Housing First is a proven approach to ending homelessness, especially for vulnerably, high-needs populations.
The United States Interagency Council on Homelessness (USICH) has recently published a Housing First check list that serves as a tool to evaluate whether a particular housing program or a community approach is following the Housing First principles.
In addition, for partners interested in digging a little deeper, Pathways Housing First, one of the nations first Housing First program, has developed a Fidelity_Scale for programs that follow an Assertive-Community-Treatment (ACT) case management model.
As a community that is working on ending homelessness by creating a systemic approach to achieve our goal, we encourage our partner agencies to familiarize themselves with what Housing First truly entails. Information and education is the first step toward understanding our common goal – which is to make homelessness episodes rare, brief and one-time for everyone in Nashville.
In January 2015, the How’s Nashville movement launched 2016 by 2016, a local campaign to end Veteran homelessness and chronic homelessness by December 31, 2016. This campaign is aligned with Zero: 2016, a national effort that supports our local homeless service community through resource optimization and technical assistance.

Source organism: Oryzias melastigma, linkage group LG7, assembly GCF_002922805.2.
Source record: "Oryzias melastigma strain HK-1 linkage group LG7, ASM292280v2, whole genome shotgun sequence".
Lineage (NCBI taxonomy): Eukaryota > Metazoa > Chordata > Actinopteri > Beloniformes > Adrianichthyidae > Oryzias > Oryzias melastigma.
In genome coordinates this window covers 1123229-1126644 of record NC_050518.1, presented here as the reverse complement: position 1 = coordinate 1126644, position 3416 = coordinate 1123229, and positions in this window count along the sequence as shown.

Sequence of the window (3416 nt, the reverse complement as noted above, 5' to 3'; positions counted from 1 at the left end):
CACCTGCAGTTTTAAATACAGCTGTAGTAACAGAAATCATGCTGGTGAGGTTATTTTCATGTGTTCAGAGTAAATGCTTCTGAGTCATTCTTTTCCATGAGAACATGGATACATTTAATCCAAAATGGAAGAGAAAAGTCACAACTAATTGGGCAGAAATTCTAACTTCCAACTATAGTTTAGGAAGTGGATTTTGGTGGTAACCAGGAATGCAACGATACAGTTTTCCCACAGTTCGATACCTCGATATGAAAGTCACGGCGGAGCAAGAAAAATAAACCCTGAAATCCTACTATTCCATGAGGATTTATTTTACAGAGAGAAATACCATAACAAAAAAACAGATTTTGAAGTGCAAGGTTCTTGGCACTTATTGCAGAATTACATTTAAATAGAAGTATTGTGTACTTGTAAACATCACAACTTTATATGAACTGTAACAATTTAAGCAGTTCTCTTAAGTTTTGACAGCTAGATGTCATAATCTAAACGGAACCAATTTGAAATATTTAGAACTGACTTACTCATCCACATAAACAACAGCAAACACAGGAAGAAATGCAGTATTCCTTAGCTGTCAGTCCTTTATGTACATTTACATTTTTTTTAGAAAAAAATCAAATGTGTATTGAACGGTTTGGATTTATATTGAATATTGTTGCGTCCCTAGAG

The 2016 by 2016 campaign set a goal to assist 595 local Veterans and 1,421 people experiencing chronic and/or vulnerable homelessness with permanent housing by the end of 2016.
So far a total of 352 Veterans and 834 people who were chronically homeless have been housed since the start of the 2016 by 2016 campaign. That equals an average housing placement rate of 79 people per month (23 Veterans and 55 people experiencing chronic homelessness).
We appreciate your support. Since inception of the How’s Nashville campaign, the Nashville community has housed close to 2,000 people experiencing chronic homelessness (this number includes all Veterans since January 2015).
This great achievement was only possible with your financial support. Please consider making a donation to help cover move-in costs including security and utility deposits, first month rent, some back pay, household items and furniture.
We sincerely apologize that our online donation is currently not working (we are in the process of fixing it). You can make a contribution the following way:
Make your check payable to “How’s Nashville” and mail them to: Will Connelly, Metropolitan Homelessness Commission, P.O. Box 196300, Nashville, TN, 37219-6300.
Thank you for your generosity! We will send you an official thank you note in the mail.
The following is a letter from Will Connelly, the director of the Metropolitan Homelessness Commission, which has released a new community report that evaluates Nashville’s current homelessness response system:
“In 2015, we hired a national consulting firm, Focus Strategies, to give our community advice on how to end homelessness. That advice is now in the form of a final report and set of recommendations that are attached to this email. While the report is lengthy, I hope you will find time to read it in the near future.